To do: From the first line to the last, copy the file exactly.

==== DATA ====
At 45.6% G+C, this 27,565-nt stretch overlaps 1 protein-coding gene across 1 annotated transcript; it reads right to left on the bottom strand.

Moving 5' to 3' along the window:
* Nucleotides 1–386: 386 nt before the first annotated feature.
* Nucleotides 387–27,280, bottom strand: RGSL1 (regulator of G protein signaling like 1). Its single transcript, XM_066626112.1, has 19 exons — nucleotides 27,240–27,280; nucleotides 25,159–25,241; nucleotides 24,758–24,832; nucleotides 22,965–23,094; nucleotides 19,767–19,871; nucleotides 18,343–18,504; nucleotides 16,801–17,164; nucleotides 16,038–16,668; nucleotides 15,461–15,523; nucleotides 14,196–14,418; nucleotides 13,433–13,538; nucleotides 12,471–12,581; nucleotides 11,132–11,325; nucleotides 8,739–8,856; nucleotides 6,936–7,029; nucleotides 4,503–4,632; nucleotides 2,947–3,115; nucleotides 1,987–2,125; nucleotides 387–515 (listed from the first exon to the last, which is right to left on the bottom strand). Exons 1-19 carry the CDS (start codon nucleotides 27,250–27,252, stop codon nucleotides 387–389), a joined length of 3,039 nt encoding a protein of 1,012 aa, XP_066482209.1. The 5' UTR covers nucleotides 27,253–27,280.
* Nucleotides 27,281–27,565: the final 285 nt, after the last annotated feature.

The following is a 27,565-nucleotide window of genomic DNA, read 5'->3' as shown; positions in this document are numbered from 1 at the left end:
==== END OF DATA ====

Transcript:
At 45.6% G+C, this 27,565-nt stretch overlaps 1 protein-coding gene across 1 annotated transcript; it reads right to left on the bottom strand.

Moving 5' to 3' along the window:
* Nucleotides 1–386: 386 nt before the first annotated feature.
* Nucleotides 387–27,280, bottom strand: RGSL1 (regulator of G protein signaling like 1). Its single transcript, XM_066626112.1, has 19 exons — nucleotides 27,240–27,280; nucleotides 25,159–25,241; nucleotides 24,758–24,832; nucleotides 22,965–23,094; nucleotides 19,767–19,871; nucleotides 18,343–18,504; nucleotides 16,801–17,164; nucleotides 16,038–16,668; nucleotides 15,461–15,523; nucleotides 14,196–14,418; nucleotides 13,433–13,538; nucleotides 12,471–12,581; nucleotides 11,132–11,325; nucleotides 8,739–8,856; nucleotides 6,936–7,029; nucleotides 4,503–4,632; nucleotides 2,947–3,115; nucleotides 1,987–2,125; nucleotides 387–515 (listed from the first exon to the last, which is right to left on the bottom strand). Exons 1-19 carry the CDS (start codon nucleotides 27,250–27,252, stop codon nucleotides 387–389), a joined length of 3,039 nt encoding a protein of 1,012 aa, XP_066482209.1. The 5' UTR covers nucleotides 27,253–27,280.
* Nucleotides 27,281–27,565: the final 285 nt, after the last annotated feature.

The following is a 27,565-nucleotide window of genomic DNA, read 5'->3' as shown; positions in this document are numbered from 1 at the left end: